piano teaching

RIP Leon Fleischer

Whenever one of the giants of the music world passes from this realm into the next, it always makes me profoundly sad. It doesn’t matter if I had any sort of direct musical connection with them. The fact that a great voice was gone was somehow felt, seismically, even if far away, across the world.

In the case of Leon Fleischer, I had a direct connection with him. A smaller one than many had, but still dear to me. In my second year as a fellow at the Tanglewood Music Center, he was the coach of a chamber group I was in. We were working on the Brahms g minor Piano Quartet. I remember bits and pieces of the actual rehearsing and playing, but very clearly some of the things that Mr. Fleischer said to us.

One of the best was “Are you doing this out of conviction, or of convenience?” What a marvelous question – and perhaps a rhetorical one at that. It probes right to the heart of the musical decision-making process. And it belies a work ethic that was underpinned with an inquisitive, seeking mind. It makes (or does it?) a couple of assumptions. First, have you thought out what you want to do in this musical moment? And second, have you done the work necessary to accomplish what you really want to in this musical moment? Two really simple questions which open a vast realm of musical exploration. What is happening here? Why is it important? Is anything unimportant? Am I capable of doing what I internally hear, here? If so, what does that mean? If not, what does that mean? Is there a time when taking the easy road is the best? Is there a time when pursuing the most difficult solution is unavoidable and inevitable? And so on, and so on…

A mind that can take the overwhelming task of making music and distilling it into a single, probing question such as this is rare. Many musicians can do the work, but aren’t necessarily able to express it in such cogent terms. I would say that this is the most valuable part of Mr. Fleischer’s genius. There are generations of brilliant pianists who would probably agree with me.

Godspeed, Mr. Fleischer.

With Leon Fleischer at Seji Ozawa Concert Hall, Tanglewood, 1995.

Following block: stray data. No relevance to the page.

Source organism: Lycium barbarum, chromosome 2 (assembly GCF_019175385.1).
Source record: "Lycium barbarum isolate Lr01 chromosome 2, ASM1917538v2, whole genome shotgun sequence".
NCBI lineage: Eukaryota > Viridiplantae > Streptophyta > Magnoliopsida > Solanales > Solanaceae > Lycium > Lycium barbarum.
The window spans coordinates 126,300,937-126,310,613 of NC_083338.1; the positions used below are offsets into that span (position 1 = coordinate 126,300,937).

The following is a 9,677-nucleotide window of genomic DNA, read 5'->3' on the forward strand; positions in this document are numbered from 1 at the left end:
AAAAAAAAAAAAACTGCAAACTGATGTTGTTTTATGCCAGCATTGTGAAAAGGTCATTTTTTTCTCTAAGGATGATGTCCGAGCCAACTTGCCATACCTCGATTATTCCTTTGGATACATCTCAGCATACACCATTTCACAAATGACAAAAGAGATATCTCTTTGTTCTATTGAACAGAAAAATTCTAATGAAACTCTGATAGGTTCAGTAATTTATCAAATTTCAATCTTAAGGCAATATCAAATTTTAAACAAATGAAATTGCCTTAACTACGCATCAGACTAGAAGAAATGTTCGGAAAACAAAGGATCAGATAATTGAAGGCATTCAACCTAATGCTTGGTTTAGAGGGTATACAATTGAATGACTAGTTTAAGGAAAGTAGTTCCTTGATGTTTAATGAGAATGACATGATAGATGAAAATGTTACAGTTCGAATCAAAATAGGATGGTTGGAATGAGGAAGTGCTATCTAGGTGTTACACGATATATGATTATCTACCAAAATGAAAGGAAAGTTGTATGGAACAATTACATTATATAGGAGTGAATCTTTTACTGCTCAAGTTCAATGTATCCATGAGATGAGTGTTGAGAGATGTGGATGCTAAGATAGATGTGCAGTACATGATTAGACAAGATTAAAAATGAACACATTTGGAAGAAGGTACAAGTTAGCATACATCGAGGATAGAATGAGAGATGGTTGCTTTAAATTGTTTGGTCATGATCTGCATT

chamber music piano summer festivals

methow preview, part one

The only piece on my Methow Valley Chamber Music Festival swing this year that I’ve performed before is Robert Schumann’s gorgeous Piano Quartet in E-flat major, Op. 47. I think that it’s at least the equal of his famous Piano Quintet (also in E-flat major). Schumann had a chamber music banner year in 1842, when he wrote his three string quartets, his Piano Quintet, and the Piano Quartet. All are masterpieces, and a great challenge to bring off in performance. Schumann doesn’t make things easy for his performers. He tends to change moods very quickly, often mid-phrase, and even when you do get to play an entire phrase without interruption, it’s often irregular in its construction. You can’t go on autopilot with Schumann. But his rewards are great. The melodies in the Piano Quartet, in particular in the slow movement, are yearning and aching and gorgeous.

At Methow, I’ll be performing this work with Brittany Boulding, violin; Meeka Quan DiLorenzo, cello; and Ryan McEvoy McCullough, piano. I can’t wait!

Here’s a complete performance of the Quintet by Menachim Pressler (92 years young) and an all-star group of musicians. Enjoy!

chamber music summer festivals

focus on chamber music

A week from today I’ll be on my way to the Methow Valley Chamber Music Festival (July 23 – August 1), which is a wonderful little festival in one of those special out-of-the-way places that really are truly magical. Last year’s festival was cancelled due to the huge wildfires in the area, several of which forced evacuations of much of the valley. This year (fingers crossed) it seems as though Mother Nature is cooperating. I’ll be playing three different chamber works with piano this year: John Harbison’s Piano Quintet, and the Piano Quartets of Dvorak (the E-flat) and Schumann. I’m so looking forward to this!